"How you do it is a function of the budget and the number of people who will be using this connection. We've all been in the concourse of an airport that is undersized, and there is a constant weighing of the traffic load."
But is a concourse-type walkway the best way to move conventioneers from one building to the next?
"How do you psychologically knit together the old and new buildings so there's not a sense [that] once you go over [to the other building] you can't go back," wonders Grinberg. "[It must] complement the connector so it's not like people are thinking, 'Why is this taking so long to move?' It's about having a pleasant experience, not making it too tube-like."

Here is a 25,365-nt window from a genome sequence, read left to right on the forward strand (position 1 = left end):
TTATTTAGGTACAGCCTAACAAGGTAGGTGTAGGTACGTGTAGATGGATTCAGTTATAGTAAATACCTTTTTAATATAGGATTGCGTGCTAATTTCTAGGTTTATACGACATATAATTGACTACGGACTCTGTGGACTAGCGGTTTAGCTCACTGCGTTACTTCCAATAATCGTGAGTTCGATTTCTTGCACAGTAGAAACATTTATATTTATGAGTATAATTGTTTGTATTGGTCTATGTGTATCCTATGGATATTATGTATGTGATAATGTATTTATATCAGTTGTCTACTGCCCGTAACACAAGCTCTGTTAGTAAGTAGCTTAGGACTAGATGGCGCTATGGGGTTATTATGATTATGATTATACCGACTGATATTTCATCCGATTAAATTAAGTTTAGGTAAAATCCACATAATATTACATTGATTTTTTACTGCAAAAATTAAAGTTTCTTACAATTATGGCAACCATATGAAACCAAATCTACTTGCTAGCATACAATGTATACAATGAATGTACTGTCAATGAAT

John Brewer, president and general manager for Spokane's Convention Visitors Bureau, says he's concerned about how the walkways will turn out.
"We're worried that the walkway could be a detriment if it's not addressed early enough."
"We will try to make that walkway as an attractive piece of the convention center as the total; we're not going to shortchange it, but it is a challenge and not an unexpected one," Marquardt says.
River Access -- "The architect did the right thing to put people facing the river," Grinberg says of the Exhibition Hall's registration area, which faces the Spokane River. He says architects have learned from mistakes in the past, such as the New Orleans convention center, which, as Grinberg says, "turned its back on the waterfront."
But one concern is that there won't be enough public access to the riverfront, and that only those at conventions will benefit from the view.